It is important to develop a feel for the dough, which will happen over time. Be careful when stretching to avoid your dough breaking. Try to work quickly but with soft hands.
Of course, the best way to avoid shaping issues is to start off with a perfect dough. But most of the time, we might notice there is an issue when it’s too late. But don’t worry, good results can still be achieved with less than great dough.
At this stage, it is generally too late to fix the problem. So rather than trying to fix the pizza dough, I recommend the following steps during shaping:
If it feels like your dough is difficult to work with, take more time during stretching. You may be able to patch up a small tear but in general, once a pizza breaks it is no good.
Stretch the dough gently and turn it often. This should help to achieve a good shape without risking any tears.
It is very difficult, if not impossible, to achieve a thin pizza with weak dough. However, you can still make a nice pizza, even if it is a little thicker than ideal.
Make the pizza as thin as you think you can before it tips but don’t go too far. If you are unsure, then stop strecthing. A pizza that is slightly too thick is better than one that is ripped.
Everytime you shape a pizza, you should add the toppings quickly and move it onto the peel as soon as possible. A stretched pizza left on the bench will stick after a short time. Once moved, this pizza will stretch again and may tear.
When working with weaker pizza dough, it is even more important to get your pizza on the peel and into the oven as soon as possible. The quicker we can get the pizza in, the less chance there is of it breaking.
If you are worried that your pizza may rip when transferring it onto the peel, don’t worry. One option is to shape the pizza on the peel itself. Whilst this method is not traditional, it is much safer.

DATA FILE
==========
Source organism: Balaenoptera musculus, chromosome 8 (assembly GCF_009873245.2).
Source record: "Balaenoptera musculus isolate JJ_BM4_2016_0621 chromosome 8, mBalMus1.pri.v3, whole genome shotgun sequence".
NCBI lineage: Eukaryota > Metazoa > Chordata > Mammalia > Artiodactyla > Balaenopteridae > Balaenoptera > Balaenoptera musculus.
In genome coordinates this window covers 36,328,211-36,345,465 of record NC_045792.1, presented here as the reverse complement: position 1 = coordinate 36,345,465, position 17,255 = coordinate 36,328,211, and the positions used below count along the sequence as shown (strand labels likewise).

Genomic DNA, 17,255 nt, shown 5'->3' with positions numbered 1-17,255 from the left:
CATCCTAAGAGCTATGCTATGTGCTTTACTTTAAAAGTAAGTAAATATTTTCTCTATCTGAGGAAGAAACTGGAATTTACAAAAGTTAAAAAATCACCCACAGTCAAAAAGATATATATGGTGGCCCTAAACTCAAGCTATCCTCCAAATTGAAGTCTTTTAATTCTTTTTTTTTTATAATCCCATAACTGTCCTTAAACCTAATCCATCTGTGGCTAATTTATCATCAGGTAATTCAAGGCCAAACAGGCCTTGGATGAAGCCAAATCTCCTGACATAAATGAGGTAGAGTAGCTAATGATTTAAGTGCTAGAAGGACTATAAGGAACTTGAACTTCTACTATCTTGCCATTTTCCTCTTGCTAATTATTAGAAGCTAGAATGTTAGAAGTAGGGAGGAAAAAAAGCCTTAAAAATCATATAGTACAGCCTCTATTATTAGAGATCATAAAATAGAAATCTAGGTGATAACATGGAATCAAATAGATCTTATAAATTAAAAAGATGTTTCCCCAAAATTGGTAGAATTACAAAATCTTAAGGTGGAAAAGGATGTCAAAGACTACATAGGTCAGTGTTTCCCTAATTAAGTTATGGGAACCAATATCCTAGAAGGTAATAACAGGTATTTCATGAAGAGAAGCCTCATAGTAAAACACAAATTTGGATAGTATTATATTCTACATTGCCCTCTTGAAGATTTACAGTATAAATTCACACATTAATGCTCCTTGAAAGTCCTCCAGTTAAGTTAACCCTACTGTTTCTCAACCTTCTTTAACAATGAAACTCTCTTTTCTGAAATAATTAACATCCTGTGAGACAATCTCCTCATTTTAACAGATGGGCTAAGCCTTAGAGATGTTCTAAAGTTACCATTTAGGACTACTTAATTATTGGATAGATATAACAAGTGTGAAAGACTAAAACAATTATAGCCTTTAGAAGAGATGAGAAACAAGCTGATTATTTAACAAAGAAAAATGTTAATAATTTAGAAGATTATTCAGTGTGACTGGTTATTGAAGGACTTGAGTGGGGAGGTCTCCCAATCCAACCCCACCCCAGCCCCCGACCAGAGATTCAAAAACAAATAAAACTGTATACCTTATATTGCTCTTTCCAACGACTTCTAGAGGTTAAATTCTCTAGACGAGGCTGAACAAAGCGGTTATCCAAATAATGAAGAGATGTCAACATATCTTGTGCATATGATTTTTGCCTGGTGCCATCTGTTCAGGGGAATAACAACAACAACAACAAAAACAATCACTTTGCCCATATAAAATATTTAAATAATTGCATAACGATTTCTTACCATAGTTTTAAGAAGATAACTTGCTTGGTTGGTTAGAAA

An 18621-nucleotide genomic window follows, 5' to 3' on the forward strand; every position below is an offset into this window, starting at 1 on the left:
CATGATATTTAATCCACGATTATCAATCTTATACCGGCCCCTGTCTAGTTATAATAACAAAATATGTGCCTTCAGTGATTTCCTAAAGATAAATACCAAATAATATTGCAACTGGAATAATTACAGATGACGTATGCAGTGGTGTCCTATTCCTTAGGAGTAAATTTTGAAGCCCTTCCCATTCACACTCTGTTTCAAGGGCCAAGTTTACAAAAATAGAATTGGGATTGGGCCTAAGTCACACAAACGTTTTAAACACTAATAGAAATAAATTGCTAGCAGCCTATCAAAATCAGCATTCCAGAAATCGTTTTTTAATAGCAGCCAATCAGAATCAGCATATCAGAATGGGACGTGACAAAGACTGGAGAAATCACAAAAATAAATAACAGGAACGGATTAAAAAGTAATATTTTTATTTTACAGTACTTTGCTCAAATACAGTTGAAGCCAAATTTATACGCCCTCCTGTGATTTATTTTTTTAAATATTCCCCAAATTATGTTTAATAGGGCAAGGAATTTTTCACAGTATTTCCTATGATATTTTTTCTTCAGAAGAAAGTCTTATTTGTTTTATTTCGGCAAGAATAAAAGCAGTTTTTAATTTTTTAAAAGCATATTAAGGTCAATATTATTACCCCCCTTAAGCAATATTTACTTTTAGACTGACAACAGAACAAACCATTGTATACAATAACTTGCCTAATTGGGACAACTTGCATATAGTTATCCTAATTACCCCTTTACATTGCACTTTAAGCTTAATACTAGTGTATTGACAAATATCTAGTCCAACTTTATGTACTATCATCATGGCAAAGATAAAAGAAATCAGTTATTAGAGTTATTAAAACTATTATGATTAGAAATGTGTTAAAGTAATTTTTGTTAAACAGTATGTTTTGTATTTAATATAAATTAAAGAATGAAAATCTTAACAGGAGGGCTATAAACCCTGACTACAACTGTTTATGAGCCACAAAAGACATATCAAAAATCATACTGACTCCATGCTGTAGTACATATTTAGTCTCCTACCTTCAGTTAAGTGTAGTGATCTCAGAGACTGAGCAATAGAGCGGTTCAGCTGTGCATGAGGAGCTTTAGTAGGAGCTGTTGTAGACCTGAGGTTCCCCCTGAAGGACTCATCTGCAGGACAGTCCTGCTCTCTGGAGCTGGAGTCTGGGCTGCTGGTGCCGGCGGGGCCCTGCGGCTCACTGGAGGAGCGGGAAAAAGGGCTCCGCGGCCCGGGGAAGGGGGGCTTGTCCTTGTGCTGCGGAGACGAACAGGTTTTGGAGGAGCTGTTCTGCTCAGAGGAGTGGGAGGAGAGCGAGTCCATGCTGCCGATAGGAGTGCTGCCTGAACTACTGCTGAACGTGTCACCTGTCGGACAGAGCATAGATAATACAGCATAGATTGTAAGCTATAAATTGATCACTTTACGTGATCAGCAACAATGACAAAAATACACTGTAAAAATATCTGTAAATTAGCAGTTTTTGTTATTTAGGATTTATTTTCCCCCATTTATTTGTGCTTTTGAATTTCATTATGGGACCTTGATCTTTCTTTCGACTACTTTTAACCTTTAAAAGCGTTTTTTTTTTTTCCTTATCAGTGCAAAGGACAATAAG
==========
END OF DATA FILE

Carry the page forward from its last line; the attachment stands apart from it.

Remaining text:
You will likely end up with a thicker pizza doing this. But as mentioned earlier, this is probably for the best anyway, given the weak dough.
With 00 flour:
With Strong White Bread Flour:
That’s all there is to it! A perfectly shaped pizza. All that’s left to do is to add the toppings and load it into the oven.
The shaping of the pizza is one the biggest keys to great pizza. It is not the easiest step since it requires some practice. However, there are many ways to stretch the dough and it’s just a matter of finding what works for you.
The ideal shape for Neapolitan pizza is thin in the middle with quite large crusts. The technique I’ve showed you in this article is the easiest way I’ve found to achieve this.
I would recommend making more pizza than you need so you can practice the shaping. Also, when you first start out, you will probably make a couple of poor pizzas before you start to get the hang of the shaping.
By making more dough than you need, you will have plenty of pizzas to practice on. And, it won’t matter if a couple of them don’t turn out so well.
If you missed any of the series before, be sure to check them out below:
Good luck with your shaping everyone!
I’m Tom Rothwell and I’m super passionate about all kinds of homemade pizza! In the last few years I've been on a quest to find the perfect pizza. Now I'm sharing what I've found out with the world!
I often get asked what type of oven I use for my pizzas. Well, I use a pizza oven made by a company called Ooni.
The range of pizza ovens that Ooni offers is just brilliant. They cover all bases, and all price points. There's affordable and portable models such as the Fyra 12 Pizza Oven and then there's state-of-the-art models such as the Karu 16 Pizza Oven pictured below.
In all honesty, I would say that the oven makes a huge difference. If you're looking to make authentic Italian pizza, a pizza oven is a must.
By clicking the link below and purchasing from Ooni, you would be supporting this website. I've been using their ovens for a long time now and I wouldn't recommend them if I didn't believe in their products.
Time to make some amazing pizza!